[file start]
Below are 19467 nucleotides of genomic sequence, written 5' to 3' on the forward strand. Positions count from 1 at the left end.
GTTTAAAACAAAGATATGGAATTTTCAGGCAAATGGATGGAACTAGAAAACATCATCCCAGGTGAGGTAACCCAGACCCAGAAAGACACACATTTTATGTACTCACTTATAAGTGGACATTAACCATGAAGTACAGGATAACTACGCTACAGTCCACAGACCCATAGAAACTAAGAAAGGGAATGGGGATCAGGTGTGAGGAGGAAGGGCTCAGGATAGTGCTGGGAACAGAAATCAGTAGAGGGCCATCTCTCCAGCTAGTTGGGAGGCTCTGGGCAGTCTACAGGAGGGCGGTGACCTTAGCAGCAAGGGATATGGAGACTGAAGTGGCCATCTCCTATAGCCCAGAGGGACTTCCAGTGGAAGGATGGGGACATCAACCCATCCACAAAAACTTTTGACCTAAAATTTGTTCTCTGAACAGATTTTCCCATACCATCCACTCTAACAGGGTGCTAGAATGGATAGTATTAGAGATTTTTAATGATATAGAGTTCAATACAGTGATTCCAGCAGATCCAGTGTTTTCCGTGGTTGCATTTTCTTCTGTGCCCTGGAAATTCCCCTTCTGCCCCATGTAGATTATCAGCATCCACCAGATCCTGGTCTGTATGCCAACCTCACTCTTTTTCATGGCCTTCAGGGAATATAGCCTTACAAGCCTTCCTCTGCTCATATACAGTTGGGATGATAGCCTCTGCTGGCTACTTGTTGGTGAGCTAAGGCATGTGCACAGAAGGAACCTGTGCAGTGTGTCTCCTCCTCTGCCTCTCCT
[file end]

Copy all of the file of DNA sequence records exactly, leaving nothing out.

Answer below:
Below are 19467 nucleotides of genomic sequence, written 5' to 3' on the forward strand. Positions count from 1 at the left end.
GTTTAAAACAAAGATATGGAATTTTCAGGCAAATGGATGGAACTAGAAAACATCATCCCAGGTGAGGTAACCCAGACCCAGAAAGACACACATTTTATGTACTCACTTATAAGTGGACATTAACCATGAAGTACAGGATAACTACGCTACAGTCCACAGACCCATAGAAACTAAGAAAGGGAATGGGGATCAGGTGTGAGGAGGAAGGGCTCAGGATAGTGCTGGGAACAGAAATCAGTAGAGGGCCATCTCTCCAGCTAGTTGGGAGGCTCTGGGCAGTCTACAGGAGGGCGGTGACCTTAGCAGCAAGGGATATGGAGACTGAAGTGGCCATCTCCTATAGCCCAGAGGGACTTCCAGTGGAAGGATGGGGACATCAACCCATCCACAAAAACTTTTGACCTAAAATTTGTTCTCTGAACAGATTTTCCCATACCATCCACTCTAACAGGGTGCTAGAATGGATAGTATTAGAGATTTTTAATGATATAGAGTTCAATACAGTGATTCCAGCAGATCCAGTGTTTTCCGTGGTTGCATTTTCTTCTGTGCCCTGGAAATTCCCCTTCTGCCCCATGTAGATTATCAGCATCCACCAGATCCTGGTCTGTATGCCAACCTCACTCTTTTTCATGGCCTTCAGGGAATATAGCCTTACAAGCCTTCCTCTGCTCATATACAGTTGGGATGATAGCCTCTGCTGGCTACTTGTTGGTGAGCTAAGGCATGTGCACAGAAGGAACCTGTGCAGTGTGTCTCCTCCTCTGCCTCTCCT